When the ‘Gates’ Break…
Several studies directly or indirectly suggest sensory gating problems exist in ME/CFS. Now a small but potentially significant study – “Alterations in excitatory and inhibitory brainstem interneuronal circuits in fibromyalgia: Evidence of brainstem dysfunction” – suggests that sensory gating is ‘broken’ in fibromyalgia, as well, and that the dysfunction may be located in a key area of the brainstem – the oldest and smallest region of the human brain often referred to as the ‘reptilian brain’.
This of course makes sense as a location for the mechanisms controlling something as fundamental as survival. The reptilian brain is an archaic and relatively small region of the brain that is necessary for survival but doesn’t include the additional neural baggage of cortical structures normally associated with higher level cognitive processes.
Sensory gating can be measured in the lab by recording the brain’s electrical reaction to a sensory stimulus (usually auditory, visual or tactile involving painless pressure or mild pain). One lab measure of sensory gating is called pre-pulse inhibition (PPI) which measures the reduction in reaction in the brain that should occur when the same stimulus is presented again and again. Ideally, an initial stimulus should cause a strong reaction which should fade in speed (latency) and strength (amplitude) as the brain understands how to deal with the input.
It’s easy to see how this mechanism protects the brain from getting overloaded from the ongoing streams of sensory information it receives.
A ‘Hyperexcitable’ Brainstem?
The finding that FM patients (10 compared with 26 healthy controls) had a normal ‘blink response’ (analogous to the acoustic startle response) suggests that their nervous systems were not ‘jumpy’ and surprisingly they had a slightly higher sensory threshold than controls.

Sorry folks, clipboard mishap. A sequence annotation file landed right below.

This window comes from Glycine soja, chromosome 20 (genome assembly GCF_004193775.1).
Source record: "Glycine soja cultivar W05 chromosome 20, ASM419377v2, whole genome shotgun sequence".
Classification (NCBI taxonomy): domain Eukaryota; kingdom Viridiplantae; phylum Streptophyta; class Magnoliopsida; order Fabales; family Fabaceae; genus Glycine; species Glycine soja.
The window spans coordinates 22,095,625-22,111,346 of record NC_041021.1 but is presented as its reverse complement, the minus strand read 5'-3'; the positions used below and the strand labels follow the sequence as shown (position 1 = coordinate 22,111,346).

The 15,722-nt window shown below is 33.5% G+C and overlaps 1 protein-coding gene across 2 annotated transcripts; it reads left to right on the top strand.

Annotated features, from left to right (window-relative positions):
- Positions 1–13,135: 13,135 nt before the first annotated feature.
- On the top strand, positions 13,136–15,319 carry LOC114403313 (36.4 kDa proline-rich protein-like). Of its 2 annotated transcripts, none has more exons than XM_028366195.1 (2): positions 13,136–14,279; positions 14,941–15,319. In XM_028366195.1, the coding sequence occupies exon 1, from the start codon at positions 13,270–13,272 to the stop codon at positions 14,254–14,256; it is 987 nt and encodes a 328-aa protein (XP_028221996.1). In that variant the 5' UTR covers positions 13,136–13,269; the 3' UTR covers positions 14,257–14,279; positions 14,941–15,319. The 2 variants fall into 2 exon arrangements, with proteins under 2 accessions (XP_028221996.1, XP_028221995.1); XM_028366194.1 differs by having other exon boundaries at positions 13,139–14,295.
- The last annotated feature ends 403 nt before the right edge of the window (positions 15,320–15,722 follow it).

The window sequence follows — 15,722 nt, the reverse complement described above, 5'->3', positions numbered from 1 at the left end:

In contrast FM patients reported a greater perception of ‘discomfort’ in response to the stimulus suggesting an “apparent dissociation between peripheral nociceptive (unpleasant stimulus) input and subjective pain sensation”. A recent study, in fact, suggests that brain regions associated with increasing discomfort in association with pain, i.e., in making pain really ‘painful,’ are over-activated in fibromyalgia.
On repeated measures the FM patients blink reflex returned to a ‘hyperexcitable’ state rather than becoming habituated to the stimulus (a finding curiously also seen in the movement disorder Parkinson’s disease). Similarly, when the blink response was ‘conditioned’ by a weak pre-pulse, pre-pulse inhibition (sensorymotor gating) was significantly reduced in the FMS patients, and unlike controls the perception of ‘discomfort’ did not reduce significantly over time.
These findings suggest that instead of calming down in response to repeated sensory signals as it should, the brainstem remained in an excited state. Taken together, these findings support the concept of altered sensory gating (i.e., pain processing) in FM in common with other chronic pain states.